Shortly after the Corps of Discovery returned to St. Louis in 1806, leaders of the fur trade business began making plans to expand their trade farther up the Missouri River. Within a few years, fur trade posts were established to facilitate the exchange of furs harvested by Indians and fur trappers for trade goods which might include cloth, metal goods such as cooking kettles, or knives, guns, and traps. The men who managed these trading posts for the companies headquartered at St. Louis or New York were often called clerks.
One of the largest and most successful of the fur companies was the American Fur Company which built Fort Union on the upper Missouri River in 1828. The American Fur Company stayed in business until the 1860s though the beaver hide trade which fueled much of the St. Louis economy for several decades declined in the late 1830s when fashionable men gave up their beaver felt hats for silk hats. The fur trade of the northern plains shifted to bison hides and small fur hides such as muskrat or mink and continued to be a significant mechanism of cultural exchange for many more years and a source of employment for adventurous young men.
The men who went to work for one of the many fur companies that operated west of St. Louis often married women of the Indian tribes with whom they lived and traded. These marriages were said to be made “in the fashion of the country,” meaning that the men did not take Christian marriage vows, but made a marriage in a manner that was acceptable to the woman’s family. Many white men in the fur trade did not consider these marriages immoral or temporary and remained devoted to their wives and children. Other men, however, married Native American women for help in their work and for companionship, but not think of the relationship as permanent. The children of these marriages grew up in two cultures. Some were sent by their fathers to schools in eastern states where they learned English, Christian religious concepts, and a trade.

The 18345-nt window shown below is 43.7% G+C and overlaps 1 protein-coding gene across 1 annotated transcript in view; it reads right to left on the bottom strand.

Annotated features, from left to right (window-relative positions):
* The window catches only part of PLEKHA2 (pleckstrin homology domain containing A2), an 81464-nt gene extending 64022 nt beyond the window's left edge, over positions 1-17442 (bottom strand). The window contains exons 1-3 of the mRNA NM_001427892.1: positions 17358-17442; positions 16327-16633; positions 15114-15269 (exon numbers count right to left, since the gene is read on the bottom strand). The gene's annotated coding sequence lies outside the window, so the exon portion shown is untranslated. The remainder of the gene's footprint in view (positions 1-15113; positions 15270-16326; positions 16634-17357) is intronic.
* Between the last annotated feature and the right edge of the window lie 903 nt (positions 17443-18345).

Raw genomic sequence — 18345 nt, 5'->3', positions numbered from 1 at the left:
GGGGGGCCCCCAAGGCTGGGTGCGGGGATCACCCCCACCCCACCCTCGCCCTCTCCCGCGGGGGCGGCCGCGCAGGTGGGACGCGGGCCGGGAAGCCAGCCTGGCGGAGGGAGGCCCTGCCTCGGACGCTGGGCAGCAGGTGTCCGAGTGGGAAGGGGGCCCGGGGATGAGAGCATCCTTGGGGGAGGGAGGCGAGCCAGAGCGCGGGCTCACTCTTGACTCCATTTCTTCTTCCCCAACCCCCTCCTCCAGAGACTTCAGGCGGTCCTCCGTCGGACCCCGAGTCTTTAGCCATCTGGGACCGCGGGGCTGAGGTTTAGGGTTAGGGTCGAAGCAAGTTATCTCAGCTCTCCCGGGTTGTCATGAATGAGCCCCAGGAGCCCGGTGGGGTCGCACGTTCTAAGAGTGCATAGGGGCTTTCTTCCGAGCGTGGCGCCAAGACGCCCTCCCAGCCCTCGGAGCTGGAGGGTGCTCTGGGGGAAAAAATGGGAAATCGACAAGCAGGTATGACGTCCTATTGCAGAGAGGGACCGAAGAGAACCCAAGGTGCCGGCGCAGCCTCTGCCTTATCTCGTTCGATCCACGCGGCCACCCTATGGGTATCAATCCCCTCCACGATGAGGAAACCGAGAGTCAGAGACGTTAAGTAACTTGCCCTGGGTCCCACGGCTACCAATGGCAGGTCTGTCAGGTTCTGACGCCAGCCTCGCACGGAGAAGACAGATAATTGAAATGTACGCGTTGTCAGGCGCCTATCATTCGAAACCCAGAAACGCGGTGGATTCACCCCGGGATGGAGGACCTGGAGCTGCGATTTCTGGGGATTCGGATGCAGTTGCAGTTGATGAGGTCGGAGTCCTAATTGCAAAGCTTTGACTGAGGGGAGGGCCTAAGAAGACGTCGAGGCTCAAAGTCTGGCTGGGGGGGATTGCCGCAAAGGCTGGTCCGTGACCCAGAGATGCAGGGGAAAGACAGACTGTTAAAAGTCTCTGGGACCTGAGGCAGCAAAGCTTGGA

The men of the fur trade who brought capitalism and other cultural values to the Great Plains also paved the way for European American families. They helped establish the trade centers and towns, aided immigrant travel, and worked for the Army in bringing Indian tribes to reservations. The men of the fur trade brought with them the seeds of change that grew into towns and farms. Some fur traders retreated farther west, others returned to their families and homes in Missouri or farther east, other remained on the northern plains where they were able to use their knowledge of Indian cultures, the landscape, and business to their advantage.
Here is the story of one of those men and his efforts to find a new place for himself in Dakota Territory and to educate his daughters to become proper ladies.
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